We’ve all been there; we’re rushing to get things done and we just chase the kids out of the kitchen. The next time you’re about to do that, take a moment to think about how they might be able to help instead! Young children want to please and by giving them age appropriate jobs to do, they’re building skills and helping at the same time.
Tasks that little ones can do to actually help are pretty limited, but what they can do is be with you! Set up the children in their own safe space near you like in a high chair. Give them some adult size utensils to bang and play with like wooden spoons, spatulas or plastic measuring cups. Once they’ve been introduced to a food to eat like cereal or peas or bananas, give them some to squeeze, smell and touch. Don’t forget the importance of talking when they’re in the kitchen with you. Tell them what you’re doing step by step. Show them the food before it’s cooked and after. What are the differences? Did the color change? Did the size change?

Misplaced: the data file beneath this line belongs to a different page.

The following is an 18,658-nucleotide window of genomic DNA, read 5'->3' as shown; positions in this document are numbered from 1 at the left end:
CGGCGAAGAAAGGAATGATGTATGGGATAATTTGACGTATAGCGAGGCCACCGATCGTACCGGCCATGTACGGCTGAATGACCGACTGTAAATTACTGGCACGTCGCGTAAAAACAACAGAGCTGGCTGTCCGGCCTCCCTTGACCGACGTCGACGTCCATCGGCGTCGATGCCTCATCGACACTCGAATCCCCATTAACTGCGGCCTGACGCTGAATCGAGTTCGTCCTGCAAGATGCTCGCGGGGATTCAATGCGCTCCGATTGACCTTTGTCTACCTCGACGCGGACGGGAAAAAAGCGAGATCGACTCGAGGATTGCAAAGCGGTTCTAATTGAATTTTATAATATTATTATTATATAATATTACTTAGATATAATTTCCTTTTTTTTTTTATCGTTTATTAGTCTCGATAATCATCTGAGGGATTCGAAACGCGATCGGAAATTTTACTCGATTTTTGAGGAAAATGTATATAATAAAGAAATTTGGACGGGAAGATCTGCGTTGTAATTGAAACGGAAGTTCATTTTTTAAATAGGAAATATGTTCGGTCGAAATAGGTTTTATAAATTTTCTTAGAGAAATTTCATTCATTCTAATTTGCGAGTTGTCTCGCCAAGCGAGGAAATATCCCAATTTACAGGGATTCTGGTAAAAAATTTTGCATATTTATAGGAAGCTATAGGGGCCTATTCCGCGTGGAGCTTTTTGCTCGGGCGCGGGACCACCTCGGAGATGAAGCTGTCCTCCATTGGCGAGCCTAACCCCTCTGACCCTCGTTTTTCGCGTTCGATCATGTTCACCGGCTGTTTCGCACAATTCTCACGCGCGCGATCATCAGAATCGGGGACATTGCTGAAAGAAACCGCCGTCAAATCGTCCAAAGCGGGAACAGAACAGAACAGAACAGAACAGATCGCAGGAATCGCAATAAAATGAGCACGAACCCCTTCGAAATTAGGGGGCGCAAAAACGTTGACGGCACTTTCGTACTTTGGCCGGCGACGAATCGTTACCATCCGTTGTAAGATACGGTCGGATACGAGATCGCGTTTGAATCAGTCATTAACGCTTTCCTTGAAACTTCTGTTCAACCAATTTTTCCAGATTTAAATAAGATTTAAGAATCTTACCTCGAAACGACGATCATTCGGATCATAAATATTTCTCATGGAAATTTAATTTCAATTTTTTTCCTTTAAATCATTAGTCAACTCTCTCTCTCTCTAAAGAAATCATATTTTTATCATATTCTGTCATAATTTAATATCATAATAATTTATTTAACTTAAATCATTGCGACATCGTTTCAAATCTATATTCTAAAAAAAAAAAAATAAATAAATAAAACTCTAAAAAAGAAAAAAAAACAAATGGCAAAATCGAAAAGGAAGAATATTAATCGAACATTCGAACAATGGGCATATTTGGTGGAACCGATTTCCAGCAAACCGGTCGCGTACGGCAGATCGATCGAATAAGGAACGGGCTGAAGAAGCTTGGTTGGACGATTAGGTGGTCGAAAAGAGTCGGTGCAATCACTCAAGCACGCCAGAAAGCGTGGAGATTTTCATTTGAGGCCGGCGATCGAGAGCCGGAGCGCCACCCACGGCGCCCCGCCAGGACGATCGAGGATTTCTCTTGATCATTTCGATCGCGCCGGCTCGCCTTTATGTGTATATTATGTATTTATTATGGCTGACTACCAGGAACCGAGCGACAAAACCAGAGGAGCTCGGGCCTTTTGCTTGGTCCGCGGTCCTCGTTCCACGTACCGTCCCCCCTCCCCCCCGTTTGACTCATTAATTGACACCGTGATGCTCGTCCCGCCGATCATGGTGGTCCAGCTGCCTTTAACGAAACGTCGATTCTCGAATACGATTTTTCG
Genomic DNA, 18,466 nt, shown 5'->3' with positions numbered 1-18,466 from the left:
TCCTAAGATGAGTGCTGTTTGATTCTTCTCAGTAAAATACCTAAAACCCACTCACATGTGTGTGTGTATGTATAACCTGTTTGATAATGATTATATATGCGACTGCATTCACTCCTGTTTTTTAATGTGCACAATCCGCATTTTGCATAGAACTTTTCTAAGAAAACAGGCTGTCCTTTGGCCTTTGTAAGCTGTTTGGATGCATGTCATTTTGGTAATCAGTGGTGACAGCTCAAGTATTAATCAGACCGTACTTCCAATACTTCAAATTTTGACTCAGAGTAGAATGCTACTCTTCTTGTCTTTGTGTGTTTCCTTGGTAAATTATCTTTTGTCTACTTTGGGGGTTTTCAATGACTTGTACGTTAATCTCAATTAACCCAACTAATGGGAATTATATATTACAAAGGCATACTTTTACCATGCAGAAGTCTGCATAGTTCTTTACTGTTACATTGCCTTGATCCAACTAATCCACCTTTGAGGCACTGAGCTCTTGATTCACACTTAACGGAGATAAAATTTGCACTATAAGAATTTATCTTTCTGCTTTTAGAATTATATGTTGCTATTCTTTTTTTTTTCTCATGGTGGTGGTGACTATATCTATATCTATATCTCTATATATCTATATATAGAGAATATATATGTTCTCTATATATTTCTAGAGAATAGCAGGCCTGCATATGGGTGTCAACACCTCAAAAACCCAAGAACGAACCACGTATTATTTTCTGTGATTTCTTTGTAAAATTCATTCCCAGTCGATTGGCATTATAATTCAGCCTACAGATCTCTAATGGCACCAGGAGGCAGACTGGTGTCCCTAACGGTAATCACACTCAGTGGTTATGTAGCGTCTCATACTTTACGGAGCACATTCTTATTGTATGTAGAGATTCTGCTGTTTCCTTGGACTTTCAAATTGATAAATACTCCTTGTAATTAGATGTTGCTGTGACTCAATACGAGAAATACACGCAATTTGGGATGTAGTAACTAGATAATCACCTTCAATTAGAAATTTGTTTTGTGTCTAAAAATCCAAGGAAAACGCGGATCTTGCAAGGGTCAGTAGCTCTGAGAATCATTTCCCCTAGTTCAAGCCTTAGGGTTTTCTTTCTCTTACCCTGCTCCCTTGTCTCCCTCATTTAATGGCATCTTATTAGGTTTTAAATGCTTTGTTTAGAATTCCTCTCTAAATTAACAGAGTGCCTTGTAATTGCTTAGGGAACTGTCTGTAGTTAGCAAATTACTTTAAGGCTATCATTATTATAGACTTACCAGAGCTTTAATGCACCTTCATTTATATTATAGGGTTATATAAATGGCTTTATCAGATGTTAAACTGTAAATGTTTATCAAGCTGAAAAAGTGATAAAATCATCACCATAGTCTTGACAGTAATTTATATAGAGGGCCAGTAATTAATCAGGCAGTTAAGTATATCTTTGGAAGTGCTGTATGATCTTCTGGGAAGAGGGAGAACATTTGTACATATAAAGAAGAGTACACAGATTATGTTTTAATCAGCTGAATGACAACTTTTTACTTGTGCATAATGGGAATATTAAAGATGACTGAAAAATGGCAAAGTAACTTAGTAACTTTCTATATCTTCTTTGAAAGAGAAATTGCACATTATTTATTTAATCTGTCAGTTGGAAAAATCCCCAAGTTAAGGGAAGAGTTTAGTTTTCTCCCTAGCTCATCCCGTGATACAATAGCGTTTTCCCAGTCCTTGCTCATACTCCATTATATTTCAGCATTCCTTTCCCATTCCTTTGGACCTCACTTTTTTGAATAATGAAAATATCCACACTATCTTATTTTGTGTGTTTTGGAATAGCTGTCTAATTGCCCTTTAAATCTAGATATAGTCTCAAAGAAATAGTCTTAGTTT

Kids can start helping with simple tasks. Pouring ingredients, washing produce, and stirring are all things children at this age can help with. Don’t forget about setting and clearing the table. Kids at this age can start helping with menu planning too! You can make picture menus and let them pair up the items they’d like for snacks!
The options become more plentiful. Cutting soft foods with a plastic knife, measuring dry ingredients and liquids, setting timers and helping at cleanup are all age appropriate. At this age, children will also be more skilled at passing dishes if you’re eating family style and will learn by helping younger children.
They’re ready for more complicated tasks like peeling fruits and vegetables, spooning batter into muffin tins, and threading food onto skewers. Consider having a step stool nearby so they can see into the microwave or turn the oven light on so they can observe the changes happening as items bake.
Every child is different so let them try things. What’s the worst that can happen? Messes can be cleaned up and recipes can be started over. One of my favorite things from my childhood was helping my grandparents pick the rhubarb that grew in their yard. I didn’t even like rhubarb before that! But since I helped pick it, I wanted to eat it too! This is a great way to introduce foods to reluctant eaters.
Researchers say 24 percent of Iowa residents live in child care deserts, places where child care is scant. That figure jumped to 37 percent in rural areas.